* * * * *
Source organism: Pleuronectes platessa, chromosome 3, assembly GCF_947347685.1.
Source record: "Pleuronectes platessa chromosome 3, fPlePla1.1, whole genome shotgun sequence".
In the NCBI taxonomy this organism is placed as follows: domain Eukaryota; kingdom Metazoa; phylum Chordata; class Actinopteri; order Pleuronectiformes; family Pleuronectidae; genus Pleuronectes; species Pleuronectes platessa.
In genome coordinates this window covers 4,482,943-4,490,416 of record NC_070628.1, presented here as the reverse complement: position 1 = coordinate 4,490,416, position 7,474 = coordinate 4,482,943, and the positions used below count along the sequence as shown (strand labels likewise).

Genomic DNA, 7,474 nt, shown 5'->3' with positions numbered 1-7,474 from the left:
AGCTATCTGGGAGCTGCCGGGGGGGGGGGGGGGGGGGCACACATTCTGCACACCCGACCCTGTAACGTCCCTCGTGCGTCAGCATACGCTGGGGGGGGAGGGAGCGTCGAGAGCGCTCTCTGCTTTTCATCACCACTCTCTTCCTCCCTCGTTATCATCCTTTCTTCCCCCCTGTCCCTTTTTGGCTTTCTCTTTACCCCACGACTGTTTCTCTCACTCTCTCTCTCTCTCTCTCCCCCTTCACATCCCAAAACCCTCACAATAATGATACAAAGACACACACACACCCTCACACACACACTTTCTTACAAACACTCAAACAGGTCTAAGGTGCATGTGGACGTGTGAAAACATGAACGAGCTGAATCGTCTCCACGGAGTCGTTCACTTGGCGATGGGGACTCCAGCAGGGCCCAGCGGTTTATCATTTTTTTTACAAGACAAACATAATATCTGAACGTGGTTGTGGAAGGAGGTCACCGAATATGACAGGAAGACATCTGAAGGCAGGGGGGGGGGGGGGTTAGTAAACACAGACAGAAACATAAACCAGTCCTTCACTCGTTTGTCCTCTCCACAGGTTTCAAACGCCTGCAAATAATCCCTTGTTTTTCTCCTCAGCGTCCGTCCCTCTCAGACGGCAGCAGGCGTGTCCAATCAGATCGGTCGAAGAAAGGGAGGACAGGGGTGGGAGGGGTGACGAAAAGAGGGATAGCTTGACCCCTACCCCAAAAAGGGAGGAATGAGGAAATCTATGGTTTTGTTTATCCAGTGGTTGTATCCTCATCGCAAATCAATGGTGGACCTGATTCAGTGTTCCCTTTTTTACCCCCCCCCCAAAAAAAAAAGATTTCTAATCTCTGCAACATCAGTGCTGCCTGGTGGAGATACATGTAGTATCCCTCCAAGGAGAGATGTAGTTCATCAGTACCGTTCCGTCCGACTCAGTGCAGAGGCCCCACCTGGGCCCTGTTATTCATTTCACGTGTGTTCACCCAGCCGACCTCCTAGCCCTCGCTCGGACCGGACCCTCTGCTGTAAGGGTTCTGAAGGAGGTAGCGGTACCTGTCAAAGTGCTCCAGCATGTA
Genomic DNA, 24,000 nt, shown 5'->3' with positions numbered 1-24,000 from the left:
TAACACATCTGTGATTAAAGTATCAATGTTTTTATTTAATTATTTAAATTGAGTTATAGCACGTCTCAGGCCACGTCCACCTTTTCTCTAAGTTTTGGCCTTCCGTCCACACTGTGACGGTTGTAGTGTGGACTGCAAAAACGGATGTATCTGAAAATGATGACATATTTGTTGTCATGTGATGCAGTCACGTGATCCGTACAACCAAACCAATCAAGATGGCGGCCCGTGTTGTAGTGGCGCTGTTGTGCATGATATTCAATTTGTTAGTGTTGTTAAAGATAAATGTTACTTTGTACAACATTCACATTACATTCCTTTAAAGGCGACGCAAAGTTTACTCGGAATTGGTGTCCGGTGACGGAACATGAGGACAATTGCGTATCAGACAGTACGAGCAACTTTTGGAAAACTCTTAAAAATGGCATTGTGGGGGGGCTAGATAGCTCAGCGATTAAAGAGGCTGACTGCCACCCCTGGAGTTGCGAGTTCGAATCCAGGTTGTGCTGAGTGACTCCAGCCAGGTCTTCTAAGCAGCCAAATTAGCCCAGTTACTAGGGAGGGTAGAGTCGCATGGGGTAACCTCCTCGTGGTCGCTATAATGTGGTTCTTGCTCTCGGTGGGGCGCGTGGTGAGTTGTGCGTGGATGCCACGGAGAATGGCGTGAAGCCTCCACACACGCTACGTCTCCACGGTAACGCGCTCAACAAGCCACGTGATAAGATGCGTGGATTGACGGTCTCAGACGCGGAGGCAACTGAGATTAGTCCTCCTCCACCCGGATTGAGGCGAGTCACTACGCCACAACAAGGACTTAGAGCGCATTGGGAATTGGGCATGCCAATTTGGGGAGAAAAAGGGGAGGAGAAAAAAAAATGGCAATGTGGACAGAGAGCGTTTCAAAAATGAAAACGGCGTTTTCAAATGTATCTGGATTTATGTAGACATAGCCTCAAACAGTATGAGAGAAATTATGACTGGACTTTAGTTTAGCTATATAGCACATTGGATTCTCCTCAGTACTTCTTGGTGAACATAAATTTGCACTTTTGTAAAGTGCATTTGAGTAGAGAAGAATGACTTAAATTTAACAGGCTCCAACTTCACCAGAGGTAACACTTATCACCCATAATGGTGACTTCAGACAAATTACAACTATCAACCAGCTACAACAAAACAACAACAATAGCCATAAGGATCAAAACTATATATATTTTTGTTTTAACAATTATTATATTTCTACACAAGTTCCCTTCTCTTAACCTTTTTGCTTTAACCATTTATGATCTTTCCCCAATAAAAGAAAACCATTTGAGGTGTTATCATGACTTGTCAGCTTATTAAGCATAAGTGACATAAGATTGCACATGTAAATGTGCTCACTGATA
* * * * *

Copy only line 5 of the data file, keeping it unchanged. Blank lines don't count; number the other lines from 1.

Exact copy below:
Genomic DNA, 7,474 nt, shown 5'->3' with positions numbered 1-7,474 from the left: